Corresponding author

Correspondence to S. AlAshaal.

Ethics declarations

Ethics approval and consent to participate

Not applicable.

Consent for publication

Not applicable.

Competing interests

The authors declare that they have no competing interests.

Additional information

Publisher’s Note

Springer Nature remains neutral with regard to jurisdictional claims in published maps and institutional affiliations.

Supplementary Information

Additional file 1.

Mantodea records of Egypt. The sheet contains 428 records of Mantodea with their coordinates and the source of each record.

Rights and permissions

Open Access This article is licensed under a Creative Commons Attribution 4.0 International License, which permits use, sharing, adaptation, distribution and reproduction in any medium or format, as long as you give appropriate credit to the original author(s) and the source, provide a link to the Creative Commons licence, and indicate if changes were made. The images or other third party material in this article are included in the article's Creative Commons licence, unless indicated otherwise in a credit line to the material. If material is not included in the article's Creative Commons licence and your intended use is not permitted by statutory regulation or exceeds the permitted use, you will need to obtain permission directly from the copyright holder. To view a copy of this licence, visit http://creativecommons.org/licenses/by/4.0/.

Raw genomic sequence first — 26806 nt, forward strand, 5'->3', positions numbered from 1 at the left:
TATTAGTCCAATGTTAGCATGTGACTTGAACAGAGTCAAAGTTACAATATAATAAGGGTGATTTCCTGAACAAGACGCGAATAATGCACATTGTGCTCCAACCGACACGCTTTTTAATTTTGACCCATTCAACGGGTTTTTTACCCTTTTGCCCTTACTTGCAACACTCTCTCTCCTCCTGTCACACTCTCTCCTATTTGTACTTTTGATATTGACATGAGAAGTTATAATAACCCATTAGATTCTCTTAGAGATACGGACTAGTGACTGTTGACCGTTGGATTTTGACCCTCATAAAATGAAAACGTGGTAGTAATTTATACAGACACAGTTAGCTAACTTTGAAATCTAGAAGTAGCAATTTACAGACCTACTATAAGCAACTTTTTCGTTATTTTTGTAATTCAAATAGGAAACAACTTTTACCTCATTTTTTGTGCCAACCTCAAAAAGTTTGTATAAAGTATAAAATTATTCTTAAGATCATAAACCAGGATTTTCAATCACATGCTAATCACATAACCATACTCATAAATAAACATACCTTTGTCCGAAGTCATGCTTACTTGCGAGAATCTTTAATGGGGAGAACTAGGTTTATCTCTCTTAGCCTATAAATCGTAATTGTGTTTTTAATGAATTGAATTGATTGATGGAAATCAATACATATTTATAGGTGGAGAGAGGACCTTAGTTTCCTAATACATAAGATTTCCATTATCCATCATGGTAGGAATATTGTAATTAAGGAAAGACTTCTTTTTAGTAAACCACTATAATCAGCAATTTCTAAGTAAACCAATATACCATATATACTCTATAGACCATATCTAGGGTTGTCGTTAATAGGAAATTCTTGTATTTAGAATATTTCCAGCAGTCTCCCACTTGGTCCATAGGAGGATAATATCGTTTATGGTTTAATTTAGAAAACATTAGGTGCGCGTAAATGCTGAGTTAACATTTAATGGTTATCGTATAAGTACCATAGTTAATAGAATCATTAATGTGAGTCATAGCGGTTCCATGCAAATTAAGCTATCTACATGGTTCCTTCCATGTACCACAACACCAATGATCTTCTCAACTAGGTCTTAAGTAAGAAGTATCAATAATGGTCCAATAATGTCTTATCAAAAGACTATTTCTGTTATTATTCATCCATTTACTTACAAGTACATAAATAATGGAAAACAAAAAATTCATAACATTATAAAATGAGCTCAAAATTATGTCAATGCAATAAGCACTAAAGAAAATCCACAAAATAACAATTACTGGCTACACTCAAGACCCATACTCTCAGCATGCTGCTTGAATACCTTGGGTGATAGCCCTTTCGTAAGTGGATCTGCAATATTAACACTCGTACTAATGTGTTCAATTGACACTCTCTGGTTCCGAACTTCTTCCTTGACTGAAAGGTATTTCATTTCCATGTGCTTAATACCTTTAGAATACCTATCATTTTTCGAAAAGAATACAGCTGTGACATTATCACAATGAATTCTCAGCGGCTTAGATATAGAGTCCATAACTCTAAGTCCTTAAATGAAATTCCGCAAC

Reprints and Permissions

About this article

Verify currency and authenticity via CrossMark

Cite this article

Okely, M., Nasser, M., Enan, R. et al. Mantodea oasis of Palaearctic region: biogeographical analysis of Mantodea in Egypt. Egypt J Biol Pest Control 30, 136 (2020). https://doi.org/10.1186/s41938-020-00336-8

Download citation

Keywords

  • Maxent
  • Climatic niches
  • Sørensen-Dice coefficient
  • Ecological zones
  • Egypt